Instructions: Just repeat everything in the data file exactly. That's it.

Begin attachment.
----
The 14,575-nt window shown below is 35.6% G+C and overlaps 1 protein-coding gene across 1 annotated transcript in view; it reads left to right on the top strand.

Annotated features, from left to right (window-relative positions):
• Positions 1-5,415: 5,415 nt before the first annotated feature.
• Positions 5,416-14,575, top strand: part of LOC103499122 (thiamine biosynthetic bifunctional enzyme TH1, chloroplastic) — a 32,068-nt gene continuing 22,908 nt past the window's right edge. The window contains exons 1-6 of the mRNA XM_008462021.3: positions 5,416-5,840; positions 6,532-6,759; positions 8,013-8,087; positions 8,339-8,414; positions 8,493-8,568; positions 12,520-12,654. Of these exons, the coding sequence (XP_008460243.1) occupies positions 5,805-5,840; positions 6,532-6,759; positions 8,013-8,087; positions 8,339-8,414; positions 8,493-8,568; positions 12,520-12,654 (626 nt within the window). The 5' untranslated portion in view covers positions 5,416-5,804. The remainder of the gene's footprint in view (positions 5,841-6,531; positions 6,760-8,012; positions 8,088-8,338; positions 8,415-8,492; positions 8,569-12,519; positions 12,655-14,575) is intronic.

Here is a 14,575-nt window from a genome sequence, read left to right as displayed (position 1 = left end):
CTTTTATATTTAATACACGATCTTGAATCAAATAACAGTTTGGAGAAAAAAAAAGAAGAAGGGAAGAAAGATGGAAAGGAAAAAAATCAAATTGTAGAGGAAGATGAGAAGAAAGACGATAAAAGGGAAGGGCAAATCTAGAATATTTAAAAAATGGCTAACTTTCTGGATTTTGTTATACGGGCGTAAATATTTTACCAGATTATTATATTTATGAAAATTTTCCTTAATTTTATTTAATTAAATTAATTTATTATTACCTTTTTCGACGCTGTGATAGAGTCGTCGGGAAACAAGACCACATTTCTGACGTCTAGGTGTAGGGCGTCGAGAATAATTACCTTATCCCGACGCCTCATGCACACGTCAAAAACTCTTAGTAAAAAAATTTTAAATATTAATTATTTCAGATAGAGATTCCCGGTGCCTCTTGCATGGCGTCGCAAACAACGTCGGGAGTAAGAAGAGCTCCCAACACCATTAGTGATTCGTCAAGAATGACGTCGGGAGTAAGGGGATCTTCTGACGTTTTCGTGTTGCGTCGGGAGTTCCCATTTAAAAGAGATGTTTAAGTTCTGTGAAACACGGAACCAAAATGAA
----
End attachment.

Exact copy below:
The 14,575-nt window shown below is 35.6% G+C and overlaps 1 protein-coding gene across 1 annotated transcript in view; it reads left to right on the top strand.

Annotated features, from left to right (window-relative positions):
• Positions 1-5,415: 5,415 nt before the first annotated feature.
• Positions 5,416-14,575, top strand: part of LOC103499122 (thiamine biosynthetic bifunctional enzyme TH1, chloroplastic) — a 32,068-nt gene continuing 22,908 nt past the window's right edge. The window contains exons 1-6 of the mRNA XM_008462021.3: positions 5,416-5,840; positions 6,532-6,759; positions 8,013-8,087; positions 8,339-8,414; positions 8,493-8,568; positions 12,520-12,654. Of these exons, the coding sequence (XP_008460243.1) occupies positions 5,805-5,840; positions 6,532-6,759; positions 8,013-8,087; positions 8,339-8,414; positions 8,493-8,568; positions 12,520-12,654 (626 nt within the window). The 5' untranslated portion in view covers positions 5,416-5,804. The remainder of the gene's footprint in view (positions 5,841-6,531; positions 6,760-8,012; positions 8,088-8,338; positions 8,415-8,492; positions 8,569-12,519; positions 12,655-14,575) is intronic.

Here is a 14,575-nt window from a genome sequence, read left to right as displayed (position 1 = left end):
CTTTTATATTTAATACACGATCTTGAATCAAATAACAGTTTGGAGAAAAAAAAAGAAGAAGGGAAGAAAGATGGAAAGGAAAAAAATCAAATTGTAGAGGAAGATGAGAAGAAAGACGATAAAAGGGAAGGGCAAATCTAGAATATTTAAAAAATGGCTAACTTTCTGGATTTTGTTATACGGGCGTAAATATTTTACCAGATTATTATATTTATGAAAATTTTCCTTAATTTTATTTAATTAAATTAATTTATTATTACCTTTTTCGACGCTGTGATAGAGTCGTCGGGAAACAAGACCACATTTCTGACGTCTAGGTGTAGGGCGTCGAGAATAATTACCTTATCCCGACGCCTCATGCACACGTCAAAAACTCTTAGTAAAAAAATTTTAAATATTAATTATTTCAGATAGAGATTCCCGGTGCCTCTTGCATGGCGTCGCAAACAACGTCGGGAGTAAGAAGAGCTCCCAACACCATTAGTGATTCGTCAAGAATGACGTCGGGAGTAAGGGGATCTTCTGACGTTTTCGTGTTGCGTCGGGAGTTCCCATTTAAAAGAGATGTTTAAGTTCTGTGAAACACGGAACCAAAATGAA